The World's Mary Kay Magistad reports that individual property rights are still a new concept in China, but it's already helping to change the relationship between the Chinese people and their leaders.
Icelandic pop diva Bjork shocked her Chinese audience at a concert in Shanghai on Sunday. She ended the show by bringing up the controversial topic of Tibet. Anchor Lisa Mullins has details.
President Bush called Colombia's president to express US support for the South American nation. Colombia sparked a regional crisis with a military operation inside Ecuador that killed a Colombian rebel leader
Anchor Lisa Mullins speaks with Michael Evans, who says there's evidence that US officials met secretly in 1998 with the same rebel leader that was killed by Colombian forces over the weekend.
The BBC's John Leyne spoke to Iranian citizens on the streets of Tehran to hear what they have to say about their country's nuclear stand-off with the West; Iran is once again under pressure from the United States over nuclear issues.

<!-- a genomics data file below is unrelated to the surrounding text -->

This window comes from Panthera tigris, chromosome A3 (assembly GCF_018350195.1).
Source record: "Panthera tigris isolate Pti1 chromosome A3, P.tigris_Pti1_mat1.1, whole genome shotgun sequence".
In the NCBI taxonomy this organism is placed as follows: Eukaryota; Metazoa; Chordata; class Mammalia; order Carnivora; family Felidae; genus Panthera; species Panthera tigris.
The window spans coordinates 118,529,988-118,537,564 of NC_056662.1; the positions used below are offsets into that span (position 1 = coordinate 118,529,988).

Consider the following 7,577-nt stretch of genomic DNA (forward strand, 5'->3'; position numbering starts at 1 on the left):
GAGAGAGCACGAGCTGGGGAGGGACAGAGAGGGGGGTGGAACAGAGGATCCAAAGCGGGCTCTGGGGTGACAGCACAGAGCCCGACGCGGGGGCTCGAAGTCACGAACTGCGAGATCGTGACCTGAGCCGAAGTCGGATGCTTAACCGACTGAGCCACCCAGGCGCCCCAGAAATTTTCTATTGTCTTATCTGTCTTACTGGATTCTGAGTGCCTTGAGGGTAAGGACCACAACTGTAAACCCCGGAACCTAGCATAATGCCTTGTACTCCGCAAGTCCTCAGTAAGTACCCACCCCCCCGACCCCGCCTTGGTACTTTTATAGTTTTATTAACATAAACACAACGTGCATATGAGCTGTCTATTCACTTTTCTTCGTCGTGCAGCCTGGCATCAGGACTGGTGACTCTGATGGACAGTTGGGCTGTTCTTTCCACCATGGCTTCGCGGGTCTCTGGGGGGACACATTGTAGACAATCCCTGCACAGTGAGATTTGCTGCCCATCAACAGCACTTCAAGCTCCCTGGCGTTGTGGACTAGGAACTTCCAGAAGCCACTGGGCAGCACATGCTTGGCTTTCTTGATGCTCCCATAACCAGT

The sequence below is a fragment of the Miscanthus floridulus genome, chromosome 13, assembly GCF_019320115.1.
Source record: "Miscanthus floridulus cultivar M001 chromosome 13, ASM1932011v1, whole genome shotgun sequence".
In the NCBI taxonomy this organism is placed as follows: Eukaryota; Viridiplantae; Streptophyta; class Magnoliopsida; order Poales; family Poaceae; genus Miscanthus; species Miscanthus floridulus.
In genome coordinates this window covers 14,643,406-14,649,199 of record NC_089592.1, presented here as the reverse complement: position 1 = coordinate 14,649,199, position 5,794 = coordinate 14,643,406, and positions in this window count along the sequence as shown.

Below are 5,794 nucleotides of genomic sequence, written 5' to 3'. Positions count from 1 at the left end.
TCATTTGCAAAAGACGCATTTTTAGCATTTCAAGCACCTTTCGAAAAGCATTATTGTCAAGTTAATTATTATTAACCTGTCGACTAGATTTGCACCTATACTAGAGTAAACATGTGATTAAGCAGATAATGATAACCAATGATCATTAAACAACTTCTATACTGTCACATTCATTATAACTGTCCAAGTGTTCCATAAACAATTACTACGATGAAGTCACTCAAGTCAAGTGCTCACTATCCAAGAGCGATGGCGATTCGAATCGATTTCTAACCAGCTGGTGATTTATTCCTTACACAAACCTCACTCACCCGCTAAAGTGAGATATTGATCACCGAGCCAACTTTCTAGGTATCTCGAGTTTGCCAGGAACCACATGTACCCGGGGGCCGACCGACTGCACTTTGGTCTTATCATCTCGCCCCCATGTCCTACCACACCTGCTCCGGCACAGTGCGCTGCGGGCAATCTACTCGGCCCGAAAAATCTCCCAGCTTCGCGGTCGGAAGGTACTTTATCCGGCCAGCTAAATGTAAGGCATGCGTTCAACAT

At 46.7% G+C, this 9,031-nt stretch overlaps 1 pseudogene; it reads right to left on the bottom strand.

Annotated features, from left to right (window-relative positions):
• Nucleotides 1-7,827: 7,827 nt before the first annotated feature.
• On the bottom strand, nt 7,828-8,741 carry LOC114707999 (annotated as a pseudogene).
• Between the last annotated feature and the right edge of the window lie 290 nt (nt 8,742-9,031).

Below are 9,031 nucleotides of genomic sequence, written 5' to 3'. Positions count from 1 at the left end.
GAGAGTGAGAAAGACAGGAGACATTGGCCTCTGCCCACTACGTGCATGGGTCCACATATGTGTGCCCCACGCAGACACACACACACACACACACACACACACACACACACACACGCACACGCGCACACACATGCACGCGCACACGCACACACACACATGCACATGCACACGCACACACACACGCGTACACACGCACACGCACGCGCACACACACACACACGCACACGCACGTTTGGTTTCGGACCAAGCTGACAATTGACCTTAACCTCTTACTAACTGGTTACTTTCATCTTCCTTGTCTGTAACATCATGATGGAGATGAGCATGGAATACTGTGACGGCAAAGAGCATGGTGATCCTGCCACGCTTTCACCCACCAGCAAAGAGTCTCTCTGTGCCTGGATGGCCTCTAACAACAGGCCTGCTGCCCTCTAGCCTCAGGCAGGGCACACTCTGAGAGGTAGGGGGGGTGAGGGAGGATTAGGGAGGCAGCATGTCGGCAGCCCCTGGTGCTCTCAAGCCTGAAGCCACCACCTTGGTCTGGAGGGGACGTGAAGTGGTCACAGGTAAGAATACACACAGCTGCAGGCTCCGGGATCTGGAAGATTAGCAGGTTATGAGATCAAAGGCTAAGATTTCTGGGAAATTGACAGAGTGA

Religious leaders in Lebanon are trying to calm ethnic rivalries by preaching the use of milder political rhetoric, as The World's Aaron Schachter has the story from Beirut.
Cyrus Farivar reports on what US election officials could learn from other countries that use electronic voting systems.
Anchor Lisa Mullins reports on Britain's Royal Shakespeare Company mounting a campaign to get elementary kids start studying The Bard by age eleven -- at the latest.
Today's Geo Quiz asks for the names of 3 countries who were among the first to pass laws making voting mandatory. The three countries we had in mind are Belgium, Argentina and Australia.
The World's Marco Werman reports on how loud music has been used at times as an interrogation tool by the US government.